Earlier this month we proudly launched a new suite of online suicide prevention and postvention resources, aimed at reducing the number of deaths by suicide across the UK’s fire services community.

Created in collaboration with Nottingham Trent University – and following extensive research into the health and wellbeing of the fire sector, undertaken by researchers at the University – the new online resources include accessible, practical and evidence-based help for those considering suicide, or worried about someone who may be.

Including videos, specially curated content and downloadable PDFs, the suite of tools also includes information to help anyone impacted by a death by suicide.

Dr Jill Tolfrey, Chief Executive of The Fire Fighters Charity, said of the resources: “Every suicide is a preventable tragedy. Over the past three years alone we have been made aware of at least 20 fire service personnel who have died by suicide.

“As the fire community’s charity, we have an obligation to do whatever we can to prevent these tragedies and to provide hope to those at a point of crisis. So, I am delighted that we have been able to work with the brilliant team at Nottingham Trent University to, firstly, better understand the health and wellbeing needs of the sector and, secondly, create a unique set of tools to help people at the lowest point of their lives.”

“We have an obligation to do whatever we can to prevent these tragedies and to provide hope to those at a point of crisis.”

Dr Jill Tolfrey, Chief Executive

Professor Rowena Hill, lead academic for an aligned national wellbeing project and part of the suicide prevention project team at The Fire Fighters Charity said: “This work, and the work we have completed on wellbeing in the fire community, provides a better understanding of the health and wellbeing needs of the fire and rescue service workforce and the gaps in support that needed addressing. The projects are inextricably linked. The unimaginable sadness at losing a member of the fire community through suicide, demonstrates the need to recognise the signs that someone needs support earlier in that pathway. These practical, accessible, concise resources provide the information about what to look for in yourself and others, and what to do if you are worried. If you are a member of the fire community – employee, volunteer, grey or green book staff – please read these resources and know where they are, just in case you ever need them. Share them with your family too. Knowing what to do and how to do it could save a life.”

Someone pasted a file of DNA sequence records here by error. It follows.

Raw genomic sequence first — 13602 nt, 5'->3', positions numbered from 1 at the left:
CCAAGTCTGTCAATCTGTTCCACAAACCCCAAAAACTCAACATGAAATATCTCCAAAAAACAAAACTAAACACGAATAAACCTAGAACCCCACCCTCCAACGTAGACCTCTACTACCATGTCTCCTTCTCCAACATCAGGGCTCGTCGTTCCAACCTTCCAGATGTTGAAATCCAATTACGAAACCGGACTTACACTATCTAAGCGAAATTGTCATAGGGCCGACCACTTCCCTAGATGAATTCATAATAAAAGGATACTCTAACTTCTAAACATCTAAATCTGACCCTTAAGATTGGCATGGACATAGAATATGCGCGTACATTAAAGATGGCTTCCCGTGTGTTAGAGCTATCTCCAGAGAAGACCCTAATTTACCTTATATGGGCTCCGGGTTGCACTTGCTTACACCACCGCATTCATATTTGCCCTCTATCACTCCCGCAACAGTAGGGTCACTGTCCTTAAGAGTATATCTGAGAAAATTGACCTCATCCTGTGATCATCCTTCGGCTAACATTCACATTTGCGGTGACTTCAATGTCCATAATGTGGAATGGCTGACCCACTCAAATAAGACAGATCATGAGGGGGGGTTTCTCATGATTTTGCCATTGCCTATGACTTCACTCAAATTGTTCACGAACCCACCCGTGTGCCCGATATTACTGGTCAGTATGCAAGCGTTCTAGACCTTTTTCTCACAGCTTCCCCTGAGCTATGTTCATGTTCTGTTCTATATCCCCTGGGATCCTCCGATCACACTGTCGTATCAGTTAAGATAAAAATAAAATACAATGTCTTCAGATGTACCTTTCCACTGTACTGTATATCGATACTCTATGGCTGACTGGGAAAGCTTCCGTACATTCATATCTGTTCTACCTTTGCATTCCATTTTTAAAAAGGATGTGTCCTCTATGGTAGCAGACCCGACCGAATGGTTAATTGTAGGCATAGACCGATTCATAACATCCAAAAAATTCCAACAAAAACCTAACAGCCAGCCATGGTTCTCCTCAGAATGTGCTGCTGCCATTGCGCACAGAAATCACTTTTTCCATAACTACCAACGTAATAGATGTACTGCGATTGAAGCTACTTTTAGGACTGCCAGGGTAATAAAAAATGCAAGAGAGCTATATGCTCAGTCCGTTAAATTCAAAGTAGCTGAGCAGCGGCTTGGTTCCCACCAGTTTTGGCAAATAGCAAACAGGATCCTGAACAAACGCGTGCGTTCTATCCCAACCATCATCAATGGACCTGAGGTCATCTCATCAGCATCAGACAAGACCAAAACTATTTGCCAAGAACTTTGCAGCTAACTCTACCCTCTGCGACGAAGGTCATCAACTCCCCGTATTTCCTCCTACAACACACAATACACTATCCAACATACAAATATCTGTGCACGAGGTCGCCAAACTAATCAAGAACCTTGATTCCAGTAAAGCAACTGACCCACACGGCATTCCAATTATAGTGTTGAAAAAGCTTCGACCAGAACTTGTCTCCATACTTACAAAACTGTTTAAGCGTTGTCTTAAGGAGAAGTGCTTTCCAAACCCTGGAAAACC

Professor Karen Slade, lead academic at NTU for the suicide prevention project with The Fire Fighters Charity welcomed the recent release of the Government’s new suicide prevention strategy and said: “I am pleased to see the release of a new national government strategy that reinforces ambitions to support individuals and their family, friends and colleagues to both understand and tackle suicide in the UK. Our work, together with The Fire Fighters Charity, is leading the way in this approach to provide support before and after suicide through a series of practical guides and support journeys for a sector that recognises the need to take a holistic approach to preventing suicide and responding well to those affected or bereaved by suicide.”

Nottingham Trent University’s research into the health and wellbeing of the UK’s fire services community was published in May. Surveying over 3,000 fire and rescue service personnel, it found that mental wellbeing across the service is being impacted by issues such as sleep disruption, occupational stress, burnout, anxiety and depression.